The blade has been carved into a modified Wharncliffe style blade. The Wharncliffe blade, not to be confused with the sheepsfoot blade, is very much like a standard blade shape turned upside down. This type of blade has a totally flat cutting edge, and the spine of the blade drops gradually until the tip forms a point. There are a few stories as to how the name Wharncliffe came to be, with some people claiming that the pattern originated many years ago form some of the patterns used for Scandinavian Seax Knives and others claiming that it came from a British Lord who commissioned the knife to be made. There is one thing that is for certain however according the website of Ron Neep. There were several Lord Wharncliffe that he blades shape could have been named after, but the actual name “Wharncliffe” did not exit prior to 1822, which means it was named after that point in history. Regardless of history, the Wharncliffe is a very useful blade shape. It is fantastic for office folk for opening boxed and envelops and excels in box-cutter type chores. It is not very good for preparing food and skinning as the lack of belly makes it difficult for cutting soft tissue and using on a cutting board. Some other confusing things regarding the Wharncliffe blade are the differences between this blade shape and the Coping blade and the Sheepsfoot blade. There is a lot of inconsistencies in naming by companies and which blade is which. It is generally accepted that a Sheepsfoot blade has an abruptly curving spine at the tip of the knife, creating very little point. While the Wharncliffe has a more gradually tapering spine creating a pointier tip, and consequently more fragile.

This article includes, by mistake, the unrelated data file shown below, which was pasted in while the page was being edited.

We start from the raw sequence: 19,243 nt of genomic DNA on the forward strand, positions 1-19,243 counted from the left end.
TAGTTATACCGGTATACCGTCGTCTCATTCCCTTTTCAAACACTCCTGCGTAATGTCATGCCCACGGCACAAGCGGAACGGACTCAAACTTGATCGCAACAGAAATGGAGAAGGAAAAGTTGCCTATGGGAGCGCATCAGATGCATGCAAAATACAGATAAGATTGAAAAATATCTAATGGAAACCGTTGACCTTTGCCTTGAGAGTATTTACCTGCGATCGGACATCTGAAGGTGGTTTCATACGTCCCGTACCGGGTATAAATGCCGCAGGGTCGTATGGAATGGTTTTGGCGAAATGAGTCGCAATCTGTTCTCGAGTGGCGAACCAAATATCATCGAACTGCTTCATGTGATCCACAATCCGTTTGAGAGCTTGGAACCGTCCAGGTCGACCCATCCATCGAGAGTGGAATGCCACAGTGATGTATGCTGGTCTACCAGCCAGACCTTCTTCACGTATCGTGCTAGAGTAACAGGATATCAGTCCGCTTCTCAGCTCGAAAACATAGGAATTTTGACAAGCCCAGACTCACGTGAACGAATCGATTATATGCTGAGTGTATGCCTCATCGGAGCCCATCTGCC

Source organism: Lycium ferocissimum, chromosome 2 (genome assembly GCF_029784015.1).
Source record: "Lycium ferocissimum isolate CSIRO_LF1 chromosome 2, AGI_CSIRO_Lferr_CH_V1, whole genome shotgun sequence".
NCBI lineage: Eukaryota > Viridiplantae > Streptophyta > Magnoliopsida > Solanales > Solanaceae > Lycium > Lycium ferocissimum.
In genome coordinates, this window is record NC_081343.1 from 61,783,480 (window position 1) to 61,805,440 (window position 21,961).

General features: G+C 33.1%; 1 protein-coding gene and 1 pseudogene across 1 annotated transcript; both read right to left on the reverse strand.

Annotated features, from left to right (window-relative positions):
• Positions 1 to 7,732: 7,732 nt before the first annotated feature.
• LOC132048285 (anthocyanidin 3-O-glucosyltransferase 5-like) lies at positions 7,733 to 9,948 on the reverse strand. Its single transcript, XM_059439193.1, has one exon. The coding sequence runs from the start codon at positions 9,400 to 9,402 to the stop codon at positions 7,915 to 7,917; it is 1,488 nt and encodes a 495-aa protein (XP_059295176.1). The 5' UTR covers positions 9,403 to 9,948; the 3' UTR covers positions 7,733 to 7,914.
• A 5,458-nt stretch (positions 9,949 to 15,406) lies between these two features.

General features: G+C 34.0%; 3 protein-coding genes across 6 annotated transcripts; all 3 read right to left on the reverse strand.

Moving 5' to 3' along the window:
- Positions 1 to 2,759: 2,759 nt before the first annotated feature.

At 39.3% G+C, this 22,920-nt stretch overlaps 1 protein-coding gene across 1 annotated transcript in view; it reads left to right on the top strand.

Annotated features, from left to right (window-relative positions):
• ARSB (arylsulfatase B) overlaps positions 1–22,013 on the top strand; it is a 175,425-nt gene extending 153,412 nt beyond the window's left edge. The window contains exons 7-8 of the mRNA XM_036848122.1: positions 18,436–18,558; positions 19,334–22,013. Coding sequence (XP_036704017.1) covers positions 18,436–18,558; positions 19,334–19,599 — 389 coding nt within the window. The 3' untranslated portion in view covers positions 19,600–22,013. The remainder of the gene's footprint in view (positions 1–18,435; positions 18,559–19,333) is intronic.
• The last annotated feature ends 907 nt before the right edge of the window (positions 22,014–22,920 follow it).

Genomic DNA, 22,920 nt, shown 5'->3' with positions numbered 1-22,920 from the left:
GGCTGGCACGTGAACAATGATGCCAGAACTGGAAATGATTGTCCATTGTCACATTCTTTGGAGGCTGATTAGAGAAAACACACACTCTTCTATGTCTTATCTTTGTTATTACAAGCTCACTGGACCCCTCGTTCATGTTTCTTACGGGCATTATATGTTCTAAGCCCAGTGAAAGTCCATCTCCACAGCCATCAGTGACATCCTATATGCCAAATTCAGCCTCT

The Handle:

The handle on this blade has been made out of stainless steel. Stainless steel is not as light as aluminum, but offers a much greater resistance to dents and scratching. It is also quite corrosion resistant, although it is not completely impervious to it—so you do need to maintain a measure of care to keep it rust and spot free. As far as metal handles are concerned, stainless steel is certainly the most commonly available and the least expensive, but it is also the heaviest. Unfortunately, stainless steel can be rather slippery when it is not finished correctly. The pros of a stainless steel handle is that they are strong, durable, and corrosion resistant. The cons of the stainless steel handle is that it is heavy and it can be slippery.